Lighthizer Said to Be Not Optimistic on Meeting Nafta Deadline
(Bloomberg) -- U.S. Trade Representative Robert Lighthizer told lawmakers that he wasn’t optimistic a Nafta agreement could be completed by Thursday or in the immediate term, two Democratic representatives said on Wednesday.
That all but guarantees that a deadline cited by House Speaker Paul Ryan will be missed.
“He was not optimistic this was all going to get wrapped up in the next 24 hours, to be sure," said Representative Ron Kind of Wisconsin, the chairman emeritus of the New Democrat Coalition, referring to Lighthizer. Kind was one of about 35 members of Congress who met with the trade representative. “He felt there was some back-sliding going on with Mexico, and Canada, to a certain extent,” Kind added.
Kind said Lighthizer was “hopeful” that he can rebalance trade to ensure bipartisan support. “We also told him, look, listen, it’s more important to get a good negotiated agreement, rather than a fast one."
“These trade deals, as you know, are always difficult in the best of circumstances" and that the expectations can seem "an almost impossible lift" even in a lame duck session, Kind said.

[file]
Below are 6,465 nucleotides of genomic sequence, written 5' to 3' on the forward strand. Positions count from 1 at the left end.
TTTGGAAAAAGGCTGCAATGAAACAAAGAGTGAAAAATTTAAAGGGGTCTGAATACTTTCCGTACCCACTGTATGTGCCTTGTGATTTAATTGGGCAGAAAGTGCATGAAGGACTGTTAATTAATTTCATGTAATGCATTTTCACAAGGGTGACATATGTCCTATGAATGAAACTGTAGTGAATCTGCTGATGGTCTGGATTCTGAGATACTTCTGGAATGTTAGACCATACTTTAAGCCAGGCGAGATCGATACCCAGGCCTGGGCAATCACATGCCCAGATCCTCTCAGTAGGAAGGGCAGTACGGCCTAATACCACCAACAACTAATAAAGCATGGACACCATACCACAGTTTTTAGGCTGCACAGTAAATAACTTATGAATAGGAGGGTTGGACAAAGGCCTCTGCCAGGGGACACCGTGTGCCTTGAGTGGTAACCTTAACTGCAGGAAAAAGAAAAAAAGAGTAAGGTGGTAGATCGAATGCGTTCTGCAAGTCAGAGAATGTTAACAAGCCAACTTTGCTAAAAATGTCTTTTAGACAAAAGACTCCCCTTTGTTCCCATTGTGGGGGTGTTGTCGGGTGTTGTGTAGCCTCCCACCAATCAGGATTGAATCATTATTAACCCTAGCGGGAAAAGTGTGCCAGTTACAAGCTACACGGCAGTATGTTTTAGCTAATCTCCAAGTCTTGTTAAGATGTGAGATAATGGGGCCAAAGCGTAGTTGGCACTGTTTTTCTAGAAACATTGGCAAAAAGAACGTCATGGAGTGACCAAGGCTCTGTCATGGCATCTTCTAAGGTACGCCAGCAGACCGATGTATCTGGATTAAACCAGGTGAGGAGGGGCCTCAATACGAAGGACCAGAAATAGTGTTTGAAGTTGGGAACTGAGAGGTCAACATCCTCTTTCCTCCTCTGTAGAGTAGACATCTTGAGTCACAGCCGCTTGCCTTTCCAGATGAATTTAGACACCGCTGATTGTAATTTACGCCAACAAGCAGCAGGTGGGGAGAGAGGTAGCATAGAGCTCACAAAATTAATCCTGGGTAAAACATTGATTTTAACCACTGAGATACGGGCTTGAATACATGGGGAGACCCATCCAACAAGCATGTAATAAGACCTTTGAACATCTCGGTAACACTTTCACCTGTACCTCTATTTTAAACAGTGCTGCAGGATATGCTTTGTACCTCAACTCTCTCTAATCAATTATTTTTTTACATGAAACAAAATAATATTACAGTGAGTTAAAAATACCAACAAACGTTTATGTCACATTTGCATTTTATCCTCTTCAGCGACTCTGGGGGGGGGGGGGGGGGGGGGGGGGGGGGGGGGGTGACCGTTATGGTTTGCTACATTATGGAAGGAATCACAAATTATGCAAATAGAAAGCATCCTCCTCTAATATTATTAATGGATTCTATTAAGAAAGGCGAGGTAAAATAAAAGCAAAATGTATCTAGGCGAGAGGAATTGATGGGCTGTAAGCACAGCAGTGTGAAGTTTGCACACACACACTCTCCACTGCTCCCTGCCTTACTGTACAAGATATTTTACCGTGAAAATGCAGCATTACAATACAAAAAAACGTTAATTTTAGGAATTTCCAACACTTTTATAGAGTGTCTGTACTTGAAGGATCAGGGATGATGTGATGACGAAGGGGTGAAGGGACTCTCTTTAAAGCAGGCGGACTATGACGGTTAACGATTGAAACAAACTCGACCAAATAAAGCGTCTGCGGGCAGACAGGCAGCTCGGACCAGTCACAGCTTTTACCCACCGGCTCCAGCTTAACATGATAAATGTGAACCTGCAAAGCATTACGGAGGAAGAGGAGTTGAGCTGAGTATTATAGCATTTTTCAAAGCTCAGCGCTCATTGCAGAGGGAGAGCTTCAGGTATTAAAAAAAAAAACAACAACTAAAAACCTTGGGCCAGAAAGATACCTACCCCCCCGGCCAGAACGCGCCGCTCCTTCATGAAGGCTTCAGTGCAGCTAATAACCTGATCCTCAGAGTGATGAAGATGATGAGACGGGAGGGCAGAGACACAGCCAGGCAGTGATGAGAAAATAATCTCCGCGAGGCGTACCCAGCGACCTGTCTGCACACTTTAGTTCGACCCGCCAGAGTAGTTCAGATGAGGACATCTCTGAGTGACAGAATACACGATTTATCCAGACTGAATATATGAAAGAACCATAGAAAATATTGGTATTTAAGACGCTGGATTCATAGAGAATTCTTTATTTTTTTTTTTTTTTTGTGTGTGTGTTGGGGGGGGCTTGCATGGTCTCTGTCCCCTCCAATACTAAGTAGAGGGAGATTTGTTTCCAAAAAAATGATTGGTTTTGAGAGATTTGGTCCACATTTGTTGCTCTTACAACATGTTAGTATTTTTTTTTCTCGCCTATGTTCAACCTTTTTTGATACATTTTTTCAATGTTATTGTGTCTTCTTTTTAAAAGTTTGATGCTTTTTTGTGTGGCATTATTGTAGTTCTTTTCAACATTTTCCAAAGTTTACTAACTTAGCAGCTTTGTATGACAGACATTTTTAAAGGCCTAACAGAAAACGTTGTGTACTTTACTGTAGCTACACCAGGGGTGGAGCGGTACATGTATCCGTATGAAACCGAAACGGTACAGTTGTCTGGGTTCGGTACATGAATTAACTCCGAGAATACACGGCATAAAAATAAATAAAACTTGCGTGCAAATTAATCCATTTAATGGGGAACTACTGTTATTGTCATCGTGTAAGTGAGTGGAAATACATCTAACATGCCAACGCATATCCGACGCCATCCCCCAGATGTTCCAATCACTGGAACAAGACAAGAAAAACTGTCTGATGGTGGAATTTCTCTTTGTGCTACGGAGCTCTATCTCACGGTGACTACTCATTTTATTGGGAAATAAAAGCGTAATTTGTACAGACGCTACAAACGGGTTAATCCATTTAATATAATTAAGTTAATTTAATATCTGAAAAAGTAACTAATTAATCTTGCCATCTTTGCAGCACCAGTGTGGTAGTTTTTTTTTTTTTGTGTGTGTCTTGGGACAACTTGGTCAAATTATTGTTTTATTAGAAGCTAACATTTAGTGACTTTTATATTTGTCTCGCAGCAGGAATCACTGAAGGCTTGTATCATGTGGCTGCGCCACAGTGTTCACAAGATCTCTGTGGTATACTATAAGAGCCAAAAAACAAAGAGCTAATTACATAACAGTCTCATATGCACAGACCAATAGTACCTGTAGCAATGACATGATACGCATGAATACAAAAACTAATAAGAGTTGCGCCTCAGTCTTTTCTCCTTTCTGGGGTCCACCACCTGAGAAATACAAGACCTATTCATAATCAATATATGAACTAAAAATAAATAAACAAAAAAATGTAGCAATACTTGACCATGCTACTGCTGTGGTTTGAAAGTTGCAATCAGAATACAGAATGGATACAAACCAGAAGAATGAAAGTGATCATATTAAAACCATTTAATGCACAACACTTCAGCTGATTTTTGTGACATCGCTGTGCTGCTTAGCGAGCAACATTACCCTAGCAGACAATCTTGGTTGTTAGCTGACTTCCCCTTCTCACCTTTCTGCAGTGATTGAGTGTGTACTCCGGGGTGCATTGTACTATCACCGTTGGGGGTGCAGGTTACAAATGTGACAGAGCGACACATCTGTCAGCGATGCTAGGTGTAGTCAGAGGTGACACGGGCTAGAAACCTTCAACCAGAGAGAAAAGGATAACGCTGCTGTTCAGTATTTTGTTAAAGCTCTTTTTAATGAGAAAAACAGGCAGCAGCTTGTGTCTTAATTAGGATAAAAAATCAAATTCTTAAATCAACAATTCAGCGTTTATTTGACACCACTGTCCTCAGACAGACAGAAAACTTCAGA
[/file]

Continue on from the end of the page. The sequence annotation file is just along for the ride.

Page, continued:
Representative Gerald Connolly, a Virginia Democrat, also said that Lighthizer "indicated it is unlikely that an agreement would be reached by tomorrow."
Lighthizer’s office did not immediately respond to a request for comment.
The development doesn’t mean the Nafta talks are dead -- they will continue, and the existing deal remains in force. But the window to pass it in the current Congress is closing as U.S. attention shifts to other priorities.
Lighthizer is scheduled to attend meetings Thursday and Friday with China’s Vice Premier Liu He over trade disputes with Beijing. He has not met with his Nafta counterparts since last week and still faces big gaps on key issues.
Ryan has said that under American trade law, Thursday was the last day to receive notice of intent to sign a new agreement that could be passed by the current Congress.
“An awful lot of things would have to go right in order for this to be voted on in this Congress,” said Eric Miller, a Washington-based trade adviser and Woodrow Wilson Center fellow.
Good Deal Needed
Earlier Wednesday, Mexican Economy Minister Ildefonso Guajardo said a deal by Thursday was practically impossible, but it was possible to reach one later this month or early June and still pass it under the current U.S. Congress. Canadian Foreign Affairs Minister Chrystia Freeland’s spokesman called the deadline a U.S. issue.
One Canadian official, speaking on condition of anonymity, said it will be up to President Donald Trump to decide whether he wants a compromise deal now, or if he’d rather hold out for something better in the next Congress, when a new crop of lawmakers could change the political calculus.
©2018 Bloomberg L.P.